Putting aside the ‘allurement factor’ of having some kind of special, unusual, extraordinary type of experience, which is clearly a way to feed the ego-personality, we come to the actual benefits of such experiences. There are cases where an individual is leading a perfectly ordinary life in the world, and something extraordinary happens to him, which changes the entire future direction and focus of his life. We can look at the experience of Saul on the road to Damascus, recounted in the Bible. We also see some individuals have what is called a ‘near death experience’ which transforms their view of life and they come back with a new focus and mission, such as the case of Dannion Brinkley, who was struck by lightning and who returned to life to become the author of Saved by the Light, and subsequently founder of an organization called Compassion in Action. His prior life was radically different from what he subsequently took up. in the book Called to Heal, one of the chapters deals with an African healer who tried to avoid taking up the the role of Shamanic healer, and tried to live an ordinary life, but continued experiences and signs made it clear to her that she was intended for the healing path so eventually began to follow. thus, an extraordinary experience can bring an individual to consciously take up the spiritual life. It is of course not something that occurs without precedent, such as prior life development of the spiritual interest or practice, as the Divine Force works within the framework of His own manifestation process, even if we cannot always see or understand the background or the links to past development due to our mental framework and ignorance of the movement of the soul through birth and death, and the evolutionary development through time.

Additionally, spiritual experiences may come while one is treading the path, perhaps to open up a new capacity to work on the transformation of the nature, perhaps to encourage and support the faith of the individual, to help him endure and persevere. Sometimes these experiences may provide an insight that helps them work through particular inner or outer limitations or obstacles they are facing.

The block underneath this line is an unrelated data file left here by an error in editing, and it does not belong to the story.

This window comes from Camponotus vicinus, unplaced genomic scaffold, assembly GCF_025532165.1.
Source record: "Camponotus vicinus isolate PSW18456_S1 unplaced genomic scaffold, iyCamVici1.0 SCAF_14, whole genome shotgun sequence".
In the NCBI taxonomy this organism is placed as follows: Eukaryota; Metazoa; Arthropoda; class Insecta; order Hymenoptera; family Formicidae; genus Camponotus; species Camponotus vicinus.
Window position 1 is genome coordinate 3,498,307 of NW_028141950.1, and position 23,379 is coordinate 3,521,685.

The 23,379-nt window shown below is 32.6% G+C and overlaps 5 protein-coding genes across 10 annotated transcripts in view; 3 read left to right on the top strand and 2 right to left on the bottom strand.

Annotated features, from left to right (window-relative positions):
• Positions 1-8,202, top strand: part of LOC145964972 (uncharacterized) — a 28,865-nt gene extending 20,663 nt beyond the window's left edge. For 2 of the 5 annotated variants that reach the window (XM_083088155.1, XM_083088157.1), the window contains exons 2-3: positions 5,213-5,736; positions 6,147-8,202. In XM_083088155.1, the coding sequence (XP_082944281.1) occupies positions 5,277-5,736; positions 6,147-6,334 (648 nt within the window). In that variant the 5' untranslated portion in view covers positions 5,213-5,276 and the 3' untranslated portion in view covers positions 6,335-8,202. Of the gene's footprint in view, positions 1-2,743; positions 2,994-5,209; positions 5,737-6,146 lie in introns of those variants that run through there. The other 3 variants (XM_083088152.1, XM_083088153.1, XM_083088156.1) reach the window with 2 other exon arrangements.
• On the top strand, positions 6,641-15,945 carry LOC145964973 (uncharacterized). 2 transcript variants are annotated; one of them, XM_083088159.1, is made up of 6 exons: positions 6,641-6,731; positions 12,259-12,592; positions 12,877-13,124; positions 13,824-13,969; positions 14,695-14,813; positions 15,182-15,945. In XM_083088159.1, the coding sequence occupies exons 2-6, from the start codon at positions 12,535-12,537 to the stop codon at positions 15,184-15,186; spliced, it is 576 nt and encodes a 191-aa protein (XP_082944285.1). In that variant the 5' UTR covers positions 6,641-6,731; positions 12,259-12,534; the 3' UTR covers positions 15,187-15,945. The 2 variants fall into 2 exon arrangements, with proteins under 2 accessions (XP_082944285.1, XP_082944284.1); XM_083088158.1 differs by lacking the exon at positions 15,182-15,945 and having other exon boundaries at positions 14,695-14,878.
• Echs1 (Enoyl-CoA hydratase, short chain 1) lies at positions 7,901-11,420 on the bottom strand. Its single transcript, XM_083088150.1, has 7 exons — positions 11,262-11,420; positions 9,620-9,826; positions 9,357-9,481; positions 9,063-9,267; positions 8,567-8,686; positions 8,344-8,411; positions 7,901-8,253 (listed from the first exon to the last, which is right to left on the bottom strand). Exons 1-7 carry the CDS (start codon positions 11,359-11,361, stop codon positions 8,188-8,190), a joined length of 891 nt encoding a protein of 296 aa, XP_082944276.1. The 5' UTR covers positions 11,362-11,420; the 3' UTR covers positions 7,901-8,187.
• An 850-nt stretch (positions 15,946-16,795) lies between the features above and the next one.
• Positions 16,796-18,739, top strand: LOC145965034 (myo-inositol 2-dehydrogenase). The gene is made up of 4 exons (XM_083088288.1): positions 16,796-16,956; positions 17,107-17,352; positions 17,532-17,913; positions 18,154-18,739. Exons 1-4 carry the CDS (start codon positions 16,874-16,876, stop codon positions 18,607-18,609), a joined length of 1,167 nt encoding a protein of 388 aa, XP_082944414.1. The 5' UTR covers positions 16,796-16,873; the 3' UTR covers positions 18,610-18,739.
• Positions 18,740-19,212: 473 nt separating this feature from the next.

A disciple inquires: “Then what’s the use of having experiences?”

The Mother writes: “It is not a question of ‘use’. Not everything in the world is utilitarian. It’s like that because it’s like that. Yes, you can say ‘what’s the use’ to someone who is exclusively preoccupied with having experiences, who has no inner intellectual and spiritual preparation, and who through some sort of fantasy would like to have experiences. You could say to him, ‘Yes, what’s the use? It is not this that will lead you to the spiritual life. It can help you if you have taken up the path. And if you have taken up the path in all sincerity, well, they will come to the extent that they are useful. But to seek experience for experience’s sake is altogether useless.’ And you can tell people, ‘What’s the good? It is a fantasy, a fantasy on another plane; it is another kind of desire, but it is a desire.’

Sri Aurobindo and the Mother, Growing Within: The Psychology of Inner Development, Chapter VII Growth of Consciousness, Inner Experiences, pp. 127-128

Author's Bio: 

Santosh has been studying Sri Aurobindo's writings since 1971 and has a daily blog at http://sriaurobindostudies.wordpress.com and podcast at https://anchor.fm/santosh-krinsky He is author of 17 books and is editor-in-chief at Lotus Press. He is president of Institute for Wholistic Education, a non-profit focused on integrating spirituality into daily life.